"It's whimsical, it's beautiful, it's sad, and it touches you in a lot of ways," said Changaris. "I think it explains this whole event. This is nature, and nature is beautiful in a lot of ways. It's also incredibly destructive. It's sad, and people are suffering right now."
He has been playing on and off for about 10 to 15 years and says he's never been classically trained.
Changaris, an attorney, is modest in the limelight. He wants everyone to know that people are suffering in Colorado, his home state, and he wants them to volunteer their time or give money to a charity like the Red Cross.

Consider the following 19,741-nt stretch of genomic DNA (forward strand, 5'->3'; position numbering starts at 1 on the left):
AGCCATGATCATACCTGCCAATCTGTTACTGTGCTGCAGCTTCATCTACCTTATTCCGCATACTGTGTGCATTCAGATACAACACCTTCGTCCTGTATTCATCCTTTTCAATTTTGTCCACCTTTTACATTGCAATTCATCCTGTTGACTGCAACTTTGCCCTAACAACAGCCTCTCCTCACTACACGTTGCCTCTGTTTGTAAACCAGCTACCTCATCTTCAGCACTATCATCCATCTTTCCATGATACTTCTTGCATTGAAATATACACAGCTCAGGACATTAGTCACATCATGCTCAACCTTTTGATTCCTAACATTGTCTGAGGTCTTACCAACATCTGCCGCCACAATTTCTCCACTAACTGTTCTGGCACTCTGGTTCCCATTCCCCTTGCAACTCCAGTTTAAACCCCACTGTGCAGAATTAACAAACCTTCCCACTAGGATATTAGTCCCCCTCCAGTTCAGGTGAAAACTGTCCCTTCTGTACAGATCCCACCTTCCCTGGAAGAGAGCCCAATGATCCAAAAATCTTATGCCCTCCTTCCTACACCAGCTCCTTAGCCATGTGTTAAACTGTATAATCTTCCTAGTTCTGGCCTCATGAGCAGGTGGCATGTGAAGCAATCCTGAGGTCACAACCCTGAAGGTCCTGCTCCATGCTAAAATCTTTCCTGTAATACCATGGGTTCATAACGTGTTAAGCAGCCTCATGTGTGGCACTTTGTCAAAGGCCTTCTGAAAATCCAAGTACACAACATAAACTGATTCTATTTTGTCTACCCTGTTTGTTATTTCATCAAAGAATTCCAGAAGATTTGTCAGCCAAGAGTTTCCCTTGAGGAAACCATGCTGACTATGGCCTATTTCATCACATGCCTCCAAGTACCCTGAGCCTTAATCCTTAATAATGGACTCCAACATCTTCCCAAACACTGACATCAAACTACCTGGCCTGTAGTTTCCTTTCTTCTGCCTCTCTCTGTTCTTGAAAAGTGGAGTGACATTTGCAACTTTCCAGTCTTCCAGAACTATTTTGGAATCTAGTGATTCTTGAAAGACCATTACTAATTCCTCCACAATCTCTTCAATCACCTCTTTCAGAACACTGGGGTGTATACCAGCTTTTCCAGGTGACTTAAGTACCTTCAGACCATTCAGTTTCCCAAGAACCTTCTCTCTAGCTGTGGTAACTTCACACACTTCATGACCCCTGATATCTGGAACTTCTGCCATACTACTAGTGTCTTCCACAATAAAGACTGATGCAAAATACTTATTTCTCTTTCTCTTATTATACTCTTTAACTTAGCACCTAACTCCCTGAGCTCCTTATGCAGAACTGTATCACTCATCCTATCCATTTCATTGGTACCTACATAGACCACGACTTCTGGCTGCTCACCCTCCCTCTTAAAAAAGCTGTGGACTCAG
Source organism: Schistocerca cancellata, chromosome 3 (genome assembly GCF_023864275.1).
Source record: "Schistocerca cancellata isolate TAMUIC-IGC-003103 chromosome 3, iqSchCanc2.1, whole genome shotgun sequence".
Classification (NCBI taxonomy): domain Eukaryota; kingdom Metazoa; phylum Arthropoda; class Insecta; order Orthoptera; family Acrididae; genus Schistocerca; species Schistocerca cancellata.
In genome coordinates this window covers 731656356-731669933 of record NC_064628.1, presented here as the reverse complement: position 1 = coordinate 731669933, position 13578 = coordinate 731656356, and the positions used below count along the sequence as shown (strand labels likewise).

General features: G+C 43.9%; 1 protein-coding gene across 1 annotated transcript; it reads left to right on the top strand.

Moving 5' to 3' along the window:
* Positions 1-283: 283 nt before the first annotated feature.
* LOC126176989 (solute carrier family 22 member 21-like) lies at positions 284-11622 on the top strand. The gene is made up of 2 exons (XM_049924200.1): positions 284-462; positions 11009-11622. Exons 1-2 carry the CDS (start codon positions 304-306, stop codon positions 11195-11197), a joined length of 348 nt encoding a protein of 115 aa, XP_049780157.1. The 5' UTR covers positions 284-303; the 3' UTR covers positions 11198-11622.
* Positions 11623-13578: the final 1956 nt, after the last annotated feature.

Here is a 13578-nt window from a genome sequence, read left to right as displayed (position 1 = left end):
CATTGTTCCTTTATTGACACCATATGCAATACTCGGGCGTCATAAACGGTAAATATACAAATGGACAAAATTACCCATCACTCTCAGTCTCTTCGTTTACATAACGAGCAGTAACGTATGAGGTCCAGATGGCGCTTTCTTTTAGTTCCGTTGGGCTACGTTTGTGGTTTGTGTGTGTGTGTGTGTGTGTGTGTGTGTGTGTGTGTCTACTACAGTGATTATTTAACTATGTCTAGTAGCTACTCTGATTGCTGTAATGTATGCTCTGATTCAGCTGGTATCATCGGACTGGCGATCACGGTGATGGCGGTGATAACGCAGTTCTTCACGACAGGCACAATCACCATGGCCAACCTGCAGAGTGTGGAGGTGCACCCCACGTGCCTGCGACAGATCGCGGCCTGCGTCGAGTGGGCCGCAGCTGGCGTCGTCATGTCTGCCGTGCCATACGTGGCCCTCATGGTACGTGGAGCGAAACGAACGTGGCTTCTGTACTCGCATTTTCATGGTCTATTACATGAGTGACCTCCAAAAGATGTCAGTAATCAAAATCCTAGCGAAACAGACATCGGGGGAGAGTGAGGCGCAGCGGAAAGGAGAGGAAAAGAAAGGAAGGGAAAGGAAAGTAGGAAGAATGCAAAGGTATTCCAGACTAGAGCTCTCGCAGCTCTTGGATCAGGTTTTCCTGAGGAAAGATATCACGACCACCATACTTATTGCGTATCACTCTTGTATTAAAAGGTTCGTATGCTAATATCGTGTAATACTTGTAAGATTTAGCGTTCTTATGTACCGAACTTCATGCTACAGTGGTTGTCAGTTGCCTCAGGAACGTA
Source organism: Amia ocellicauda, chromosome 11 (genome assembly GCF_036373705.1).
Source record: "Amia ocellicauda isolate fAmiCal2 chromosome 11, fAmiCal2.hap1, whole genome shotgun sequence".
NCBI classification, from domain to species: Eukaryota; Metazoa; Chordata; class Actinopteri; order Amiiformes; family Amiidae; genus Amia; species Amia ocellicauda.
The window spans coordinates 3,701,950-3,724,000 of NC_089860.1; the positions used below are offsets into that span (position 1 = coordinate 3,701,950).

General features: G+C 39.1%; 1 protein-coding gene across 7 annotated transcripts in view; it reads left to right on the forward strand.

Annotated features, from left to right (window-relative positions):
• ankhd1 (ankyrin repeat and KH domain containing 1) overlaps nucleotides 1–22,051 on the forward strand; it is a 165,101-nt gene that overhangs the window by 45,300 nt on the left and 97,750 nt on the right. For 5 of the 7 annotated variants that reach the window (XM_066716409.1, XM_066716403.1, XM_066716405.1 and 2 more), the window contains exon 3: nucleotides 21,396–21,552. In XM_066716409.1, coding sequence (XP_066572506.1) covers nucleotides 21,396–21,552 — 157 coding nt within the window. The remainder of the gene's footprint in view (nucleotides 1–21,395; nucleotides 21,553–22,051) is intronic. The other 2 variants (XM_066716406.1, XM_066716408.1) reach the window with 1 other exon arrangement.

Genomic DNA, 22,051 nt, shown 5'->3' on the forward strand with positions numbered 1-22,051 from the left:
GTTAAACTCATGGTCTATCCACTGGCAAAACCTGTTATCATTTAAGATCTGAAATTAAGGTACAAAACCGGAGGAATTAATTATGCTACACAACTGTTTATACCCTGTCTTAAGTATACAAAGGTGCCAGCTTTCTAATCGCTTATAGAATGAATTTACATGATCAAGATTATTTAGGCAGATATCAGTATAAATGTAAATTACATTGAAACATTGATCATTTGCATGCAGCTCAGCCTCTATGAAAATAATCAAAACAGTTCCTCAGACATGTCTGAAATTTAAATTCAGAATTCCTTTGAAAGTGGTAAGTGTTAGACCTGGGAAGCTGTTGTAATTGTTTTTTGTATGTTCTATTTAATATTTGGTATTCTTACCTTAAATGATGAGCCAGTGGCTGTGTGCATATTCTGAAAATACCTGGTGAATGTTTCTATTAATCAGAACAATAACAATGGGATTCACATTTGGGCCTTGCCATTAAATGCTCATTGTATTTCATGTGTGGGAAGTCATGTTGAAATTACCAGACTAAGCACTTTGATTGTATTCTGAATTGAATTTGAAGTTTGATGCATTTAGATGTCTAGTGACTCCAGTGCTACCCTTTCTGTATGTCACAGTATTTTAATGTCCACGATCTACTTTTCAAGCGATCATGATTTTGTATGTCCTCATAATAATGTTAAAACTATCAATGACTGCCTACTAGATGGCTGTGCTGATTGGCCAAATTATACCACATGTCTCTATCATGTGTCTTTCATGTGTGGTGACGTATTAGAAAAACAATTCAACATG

"Our suffering is very small compared to others in the flood", he said. The music "put a personal face on the flood in a way that flood coverage doesn't, and I think that's why it's resonated."